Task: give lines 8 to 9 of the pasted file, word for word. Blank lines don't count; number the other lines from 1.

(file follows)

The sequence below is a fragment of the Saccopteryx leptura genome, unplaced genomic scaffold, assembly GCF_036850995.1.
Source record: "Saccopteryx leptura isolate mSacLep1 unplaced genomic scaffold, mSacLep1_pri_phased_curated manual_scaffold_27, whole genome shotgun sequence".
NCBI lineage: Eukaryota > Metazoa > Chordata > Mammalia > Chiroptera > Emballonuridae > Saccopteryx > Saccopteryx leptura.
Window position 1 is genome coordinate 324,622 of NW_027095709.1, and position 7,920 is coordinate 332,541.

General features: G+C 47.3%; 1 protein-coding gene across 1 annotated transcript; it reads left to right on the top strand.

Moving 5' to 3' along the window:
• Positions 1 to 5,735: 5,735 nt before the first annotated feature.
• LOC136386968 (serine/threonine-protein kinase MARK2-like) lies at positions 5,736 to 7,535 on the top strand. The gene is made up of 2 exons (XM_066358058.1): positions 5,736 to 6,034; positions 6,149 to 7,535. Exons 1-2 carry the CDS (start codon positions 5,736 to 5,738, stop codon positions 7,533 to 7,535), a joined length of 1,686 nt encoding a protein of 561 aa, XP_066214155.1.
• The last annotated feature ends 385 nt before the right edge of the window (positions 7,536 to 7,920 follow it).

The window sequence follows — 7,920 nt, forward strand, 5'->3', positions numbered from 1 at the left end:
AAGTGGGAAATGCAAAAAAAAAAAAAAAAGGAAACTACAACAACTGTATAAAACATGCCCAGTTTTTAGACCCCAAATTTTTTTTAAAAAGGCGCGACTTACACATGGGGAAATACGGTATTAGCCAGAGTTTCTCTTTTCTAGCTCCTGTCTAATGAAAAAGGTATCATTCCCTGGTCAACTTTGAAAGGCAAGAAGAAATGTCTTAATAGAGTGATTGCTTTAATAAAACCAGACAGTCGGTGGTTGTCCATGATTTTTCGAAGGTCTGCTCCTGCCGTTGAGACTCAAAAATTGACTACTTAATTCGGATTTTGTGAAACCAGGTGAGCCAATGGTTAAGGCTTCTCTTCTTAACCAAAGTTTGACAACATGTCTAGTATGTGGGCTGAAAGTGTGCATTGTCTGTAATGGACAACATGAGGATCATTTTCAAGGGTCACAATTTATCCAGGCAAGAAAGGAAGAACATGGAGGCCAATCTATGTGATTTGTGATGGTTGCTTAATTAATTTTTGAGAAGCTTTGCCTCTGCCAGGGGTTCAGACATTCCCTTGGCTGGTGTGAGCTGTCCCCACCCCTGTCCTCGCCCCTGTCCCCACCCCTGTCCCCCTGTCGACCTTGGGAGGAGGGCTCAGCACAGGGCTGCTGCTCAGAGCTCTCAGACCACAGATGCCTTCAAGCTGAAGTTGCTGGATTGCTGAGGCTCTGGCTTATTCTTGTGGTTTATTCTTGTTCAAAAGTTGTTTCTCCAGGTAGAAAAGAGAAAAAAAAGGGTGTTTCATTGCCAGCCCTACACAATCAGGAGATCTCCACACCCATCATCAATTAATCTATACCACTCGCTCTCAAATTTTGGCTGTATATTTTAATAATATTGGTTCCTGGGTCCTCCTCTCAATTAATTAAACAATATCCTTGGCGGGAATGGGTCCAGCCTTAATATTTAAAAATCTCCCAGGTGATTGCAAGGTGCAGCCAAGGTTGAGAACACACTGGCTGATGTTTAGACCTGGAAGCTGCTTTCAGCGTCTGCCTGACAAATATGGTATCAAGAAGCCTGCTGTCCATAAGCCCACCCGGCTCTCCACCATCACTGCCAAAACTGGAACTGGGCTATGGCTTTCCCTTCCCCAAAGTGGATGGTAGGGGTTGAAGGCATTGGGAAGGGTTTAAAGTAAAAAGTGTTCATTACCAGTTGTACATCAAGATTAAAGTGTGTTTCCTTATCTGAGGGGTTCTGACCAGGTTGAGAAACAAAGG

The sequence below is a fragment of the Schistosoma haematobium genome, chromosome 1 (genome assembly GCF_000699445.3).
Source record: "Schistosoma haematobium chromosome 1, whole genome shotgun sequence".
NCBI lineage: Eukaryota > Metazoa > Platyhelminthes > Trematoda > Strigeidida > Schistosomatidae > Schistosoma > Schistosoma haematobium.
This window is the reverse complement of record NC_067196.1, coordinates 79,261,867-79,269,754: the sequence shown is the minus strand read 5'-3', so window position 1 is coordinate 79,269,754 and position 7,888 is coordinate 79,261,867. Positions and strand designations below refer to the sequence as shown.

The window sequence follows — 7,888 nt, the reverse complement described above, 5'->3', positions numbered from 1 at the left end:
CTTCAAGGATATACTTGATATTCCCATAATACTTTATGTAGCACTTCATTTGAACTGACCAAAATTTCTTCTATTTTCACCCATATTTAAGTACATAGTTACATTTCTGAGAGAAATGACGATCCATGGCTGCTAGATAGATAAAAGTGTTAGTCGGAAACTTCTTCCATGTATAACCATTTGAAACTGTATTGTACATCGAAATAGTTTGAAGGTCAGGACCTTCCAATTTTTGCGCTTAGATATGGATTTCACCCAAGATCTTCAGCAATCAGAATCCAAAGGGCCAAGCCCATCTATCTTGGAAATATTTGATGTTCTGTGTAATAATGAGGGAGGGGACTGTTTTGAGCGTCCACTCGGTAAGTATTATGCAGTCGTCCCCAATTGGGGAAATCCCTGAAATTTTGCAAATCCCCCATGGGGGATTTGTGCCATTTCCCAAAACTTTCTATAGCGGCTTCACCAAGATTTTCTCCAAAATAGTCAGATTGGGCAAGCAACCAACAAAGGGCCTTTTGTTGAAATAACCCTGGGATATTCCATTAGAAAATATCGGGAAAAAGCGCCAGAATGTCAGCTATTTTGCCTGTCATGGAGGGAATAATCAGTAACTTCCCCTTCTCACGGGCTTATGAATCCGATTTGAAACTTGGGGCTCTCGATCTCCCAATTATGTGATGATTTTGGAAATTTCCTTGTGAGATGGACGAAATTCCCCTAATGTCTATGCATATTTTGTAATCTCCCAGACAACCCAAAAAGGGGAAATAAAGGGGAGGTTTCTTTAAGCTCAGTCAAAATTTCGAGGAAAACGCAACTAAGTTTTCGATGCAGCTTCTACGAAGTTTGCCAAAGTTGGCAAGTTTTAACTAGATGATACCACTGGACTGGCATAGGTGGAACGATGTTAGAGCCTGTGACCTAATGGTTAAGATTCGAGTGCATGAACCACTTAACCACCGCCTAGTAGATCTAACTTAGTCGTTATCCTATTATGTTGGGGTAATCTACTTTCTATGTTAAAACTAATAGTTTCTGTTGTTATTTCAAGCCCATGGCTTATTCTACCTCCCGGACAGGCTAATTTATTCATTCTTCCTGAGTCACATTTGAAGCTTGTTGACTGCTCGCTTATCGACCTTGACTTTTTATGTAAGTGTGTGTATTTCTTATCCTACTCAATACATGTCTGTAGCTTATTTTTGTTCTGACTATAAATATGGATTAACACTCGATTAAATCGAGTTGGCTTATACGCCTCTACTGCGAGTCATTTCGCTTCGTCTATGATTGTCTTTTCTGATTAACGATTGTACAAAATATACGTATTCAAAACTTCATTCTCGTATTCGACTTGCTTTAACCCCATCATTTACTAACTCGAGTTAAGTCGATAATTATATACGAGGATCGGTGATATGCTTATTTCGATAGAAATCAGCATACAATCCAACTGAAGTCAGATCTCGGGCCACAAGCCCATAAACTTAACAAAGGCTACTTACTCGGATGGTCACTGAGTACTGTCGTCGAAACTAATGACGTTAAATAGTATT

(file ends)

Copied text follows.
• LOC136386968 (serine/threonine-protein kinase MARK2-like) lies at positions 5,736 to 7,535 on the top strand. The gene is made up of 2 exons (XM_066358058.1): positions 5,736 to 6,034; positions 6,149 to 7,535. Exons 1-2 carry the CDS (start codon positions 5,736 to 5,738, stop codon positions 7,533 to 7,535), a joined length of 1,686 nt encoding a protein of 561 aa, XP_066214155.1.
• The last annotated feature ends 385 nt before the right edge of the window (positions 7,536 to 7,920 follow it).